Most people don’t need something translating that often. But there’ll be a word you hear and wonder what it means. Or you’ll be on holiday, see a menu in a foreign tongue, and want to be sure you’re not ordering flambéed car tire. In which case, get Google Translate (free). It’ll work with typed words or a magical camera view – and dozens of languages don’t even require you to be online.
Launcher: see the time worldwide
There’s a lot of functionality lurking in Launcher (free + IAP), which enables you to weld shortcuts for just about anything to Today view. But we’re recommending it here because the app makes it a cinch to set up easily accessible world clocks – fantastic if you work for companies across multiple time zones, or have friends and family around the world.
Meteor: check your web connection
You’ll sometimes be online and wonder whether a website’s no longer working, or if your internet connectivity’s suddenly powered by exhausted hamsters. Meteor (free) gives you insight into ping, download, and upload speeds. Usefully, it’ll provide speeds for specific apps and services, too, giving you plenty of information to hurl at your internet service provider. Possibly by pigeon.
MultiTimer: use multiple timers
Apple likes to keep things simple. Perhaps this is why even though iOS’s version number is well into double figures, the Clock app still only has a single timer. That’s fine for, say, boiling an egg, but not tracking multiple countdowns at once. Hence: MultiTimer (free or $6/£6). For free, you get a single board of timers (six, by default); go pro for as many as you like.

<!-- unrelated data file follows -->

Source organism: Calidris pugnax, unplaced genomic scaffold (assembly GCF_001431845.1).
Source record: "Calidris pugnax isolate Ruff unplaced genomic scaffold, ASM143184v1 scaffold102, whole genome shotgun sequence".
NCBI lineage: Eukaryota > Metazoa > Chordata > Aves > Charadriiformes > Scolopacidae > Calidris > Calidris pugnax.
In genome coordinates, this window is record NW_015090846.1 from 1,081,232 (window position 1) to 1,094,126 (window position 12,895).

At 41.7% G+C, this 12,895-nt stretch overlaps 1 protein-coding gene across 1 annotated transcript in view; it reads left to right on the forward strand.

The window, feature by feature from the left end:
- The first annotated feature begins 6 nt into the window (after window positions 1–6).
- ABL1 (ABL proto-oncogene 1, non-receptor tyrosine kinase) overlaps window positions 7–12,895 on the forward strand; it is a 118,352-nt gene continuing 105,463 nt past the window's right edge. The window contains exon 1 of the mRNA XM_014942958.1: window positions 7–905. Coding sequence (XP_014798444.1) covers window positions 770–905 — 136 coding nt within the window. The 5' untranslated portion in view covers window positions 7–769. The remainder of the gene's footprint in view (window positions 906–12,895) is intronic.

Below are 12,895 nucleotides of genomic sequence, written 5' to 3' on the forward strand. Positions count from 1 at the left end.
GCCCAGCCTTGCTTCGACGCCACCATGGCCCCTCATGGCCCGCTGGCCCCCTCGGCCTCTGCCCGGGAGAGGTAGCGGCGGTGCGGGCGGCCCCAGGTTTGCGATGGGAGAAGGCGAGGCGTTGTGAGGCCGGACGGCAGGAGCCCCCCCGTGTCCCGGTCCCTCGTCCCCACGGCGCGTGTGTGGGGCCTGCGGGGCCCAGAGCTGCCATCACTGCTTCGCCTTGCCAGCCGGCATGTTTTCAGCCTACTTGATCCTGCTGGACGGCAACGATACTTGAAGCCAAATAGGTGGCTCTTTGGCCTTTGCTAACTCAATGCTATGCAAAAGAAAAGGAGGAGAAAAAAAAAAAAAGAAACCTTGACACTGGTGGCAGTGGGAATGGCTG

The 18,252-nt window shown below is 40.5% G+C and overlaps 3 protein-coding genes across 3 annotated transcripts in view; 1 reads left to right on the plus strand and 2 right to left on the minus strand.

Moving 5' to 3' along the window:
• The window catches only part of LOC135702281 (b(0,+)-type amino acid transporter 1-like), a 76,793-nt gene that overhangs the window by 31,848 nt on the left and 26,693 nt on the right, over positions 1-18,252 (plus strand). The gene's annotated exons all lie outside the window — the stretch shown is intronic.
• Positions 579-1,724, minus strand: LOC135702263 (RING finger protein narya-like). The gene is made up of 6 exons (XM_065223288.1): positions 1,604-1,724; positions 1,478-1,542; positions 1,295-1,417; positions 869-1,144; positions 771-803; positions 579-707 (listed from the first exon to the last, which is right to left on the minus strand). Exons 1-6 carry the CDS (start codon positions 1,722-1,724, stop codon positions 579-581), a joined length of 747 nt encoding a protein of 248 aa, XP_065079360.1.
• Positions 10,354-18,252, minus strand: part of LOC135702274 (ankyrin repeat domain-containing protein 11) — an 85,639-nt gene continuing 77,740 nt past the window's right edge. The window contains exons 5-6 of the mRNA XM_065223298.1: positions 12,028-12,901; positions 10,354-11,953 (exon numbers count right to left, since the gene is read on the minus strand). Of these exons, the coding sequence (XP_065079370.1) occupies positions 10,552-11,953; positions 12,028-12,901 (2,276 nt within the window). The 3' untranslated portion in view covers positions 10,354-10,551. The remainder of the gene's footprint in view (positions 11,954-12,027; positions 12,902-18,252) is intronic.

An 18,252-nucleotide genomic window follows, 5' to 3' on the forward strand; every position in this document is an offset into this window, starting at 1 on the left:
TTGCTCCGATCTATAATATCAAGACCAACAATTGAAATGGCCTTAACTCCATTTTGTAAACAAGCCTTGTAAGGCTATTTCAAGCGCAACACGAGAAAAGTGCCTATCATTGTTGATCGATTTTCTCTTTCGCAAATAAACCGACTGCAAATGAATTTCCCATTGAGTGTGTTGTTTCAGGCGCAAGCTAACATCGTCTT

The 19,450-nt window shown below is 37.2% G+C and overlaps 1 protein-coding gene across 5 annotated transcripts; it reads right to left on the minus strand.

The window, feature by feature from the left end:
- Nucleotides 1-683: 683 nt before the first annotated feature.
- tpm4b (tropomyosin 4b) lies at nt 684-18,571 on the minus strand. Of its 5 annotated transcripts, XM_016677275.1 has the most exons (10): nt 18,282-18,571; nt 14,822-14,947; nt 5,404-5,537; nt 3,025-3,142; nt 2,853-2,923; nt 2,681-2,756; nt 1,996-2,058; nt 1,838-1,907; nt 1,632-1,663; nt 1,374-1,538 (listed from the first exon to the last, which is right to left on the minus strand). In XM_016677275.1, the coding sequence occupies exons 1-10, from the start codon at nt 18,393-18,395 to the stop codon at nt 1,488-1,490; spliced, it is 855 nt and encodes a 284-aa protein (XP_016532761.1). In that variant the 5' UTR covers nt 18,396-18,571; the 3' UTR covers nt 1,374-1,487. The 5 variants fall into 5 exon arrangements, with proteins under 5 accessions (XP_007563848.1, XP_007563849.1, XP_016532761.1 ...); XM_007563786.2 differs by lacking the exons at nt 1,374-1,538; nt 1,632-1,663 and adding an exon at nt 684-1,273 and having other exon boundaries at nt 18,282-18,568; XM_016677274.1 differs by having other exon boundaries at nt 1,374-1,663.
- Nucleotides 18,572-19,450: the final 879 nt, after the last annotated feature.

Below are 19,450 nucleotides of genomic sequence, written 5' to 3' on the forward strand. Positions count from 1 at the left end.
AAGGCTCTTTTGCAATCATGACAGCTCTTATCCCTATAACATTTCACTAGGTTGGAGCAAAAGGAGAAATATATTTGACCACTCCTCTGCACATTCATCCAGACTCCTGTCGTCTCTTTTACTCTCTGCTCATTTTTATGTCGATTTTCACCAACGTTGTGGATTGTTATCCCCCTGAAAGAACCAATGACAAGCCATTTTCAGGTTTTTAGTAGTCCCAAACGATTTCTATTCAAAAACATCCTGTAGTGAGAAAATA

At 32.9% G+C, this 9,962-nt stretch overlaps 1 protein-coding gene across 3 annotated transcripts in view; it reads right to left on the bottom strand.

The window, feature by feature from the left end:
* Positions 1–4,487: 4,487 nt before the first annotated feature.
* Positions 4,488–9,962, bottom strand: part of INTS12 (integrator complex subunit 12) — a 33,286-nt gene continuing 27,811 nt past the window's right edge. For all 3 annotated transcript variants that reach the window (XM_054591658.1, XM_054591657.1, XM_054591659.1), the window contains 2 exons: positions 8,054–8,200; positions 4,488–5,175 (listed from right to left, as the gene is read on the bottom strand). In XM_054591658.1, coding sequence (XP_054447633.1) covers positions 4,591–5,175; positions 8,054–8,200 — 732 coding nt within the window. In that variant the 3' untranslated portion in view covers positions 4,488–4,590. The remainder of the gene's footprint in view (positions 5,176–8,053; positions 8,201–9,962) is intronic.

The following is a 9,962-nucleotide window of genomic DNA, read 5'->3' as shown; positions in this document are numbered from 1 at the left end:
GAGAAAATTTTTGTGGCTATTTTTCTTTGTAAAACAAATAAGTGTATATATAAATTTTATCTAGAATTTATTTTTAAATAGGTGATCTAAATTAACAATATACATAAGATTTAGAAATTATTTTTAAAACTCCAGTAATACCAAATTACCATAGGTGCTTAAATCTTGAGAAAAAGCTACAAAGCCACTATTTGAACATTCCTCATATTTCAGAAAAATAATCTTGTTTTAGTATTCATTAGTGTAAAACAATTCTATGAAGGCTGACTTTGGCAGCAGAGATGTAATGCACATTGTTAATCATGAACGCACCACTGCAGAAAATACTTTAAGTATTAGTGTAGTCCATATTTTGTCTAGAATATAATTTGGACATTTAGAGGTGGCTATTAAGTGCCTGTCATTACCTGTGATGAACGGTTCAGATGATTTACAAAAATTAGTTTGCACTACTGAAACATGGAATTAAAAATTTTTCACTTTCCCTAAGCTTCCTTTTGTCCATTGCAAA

Opener: open links where you want to
Apple’s Share sheet does provide the means to open content in a range of apps, but Opener ($2/£2) aims to make this a mite easier when it comes to links. On sharing a link to Opener, you get a list of apps, drawn from over 260 supported options – including 40 browsers. Handy if you often want to send web links to specific apps rather than the defaults.
Scanbot: scan any document
Apple’s Notes app now includes scanning; frankly, though, the user flow isn’t exactly intuitive. By being a bespoke, dedicated scanning app, Scanbot (free + IAP) makes it much easier for those times when you need to quickly snap a receipt, scan a QR code, or transform a pile of papers into a PDF, and fling that to the other side of the world in an instant.
Soulver: make fast calculations
Siri can handle basic calculations and conversions, but whatever you type in is fleeting and lacks context. Soulver ($3/£3) takes a different approach, due to also being a notepad. Launch the app and a blank sheet will be ready for you to tap out words and numbers. The latter will be intelligently extracted, whether you’re totting up expenses, or finding out how many Euros you can get for a US dollar these days.
Tally 2: keep count
Need to keep count of something, like glasses of water you’ve drunk today, or boardgame scores? You could use your fingers, assuming you’ve enough. Or you could grab Tally 2 (free or $3/£3). This simple app increments an on-screen number when you tap. But options let you adjust values and steps; and if you go pro, you can up the maximum number of ongoing tallies from two to as many as you like.
Yoink: stash things for later
When you’re darting about your device, trying to put together a bunch of documents or links for someone, doing so can be complex and time-consuming. But install Yoink ($6/£6) and you get what amounts to a shelf where you can temporarily dump stuff. The app supports a huge range of formats, syncs items using iCloud, and also lets you get at what you’ve stored via Apple’s Files app.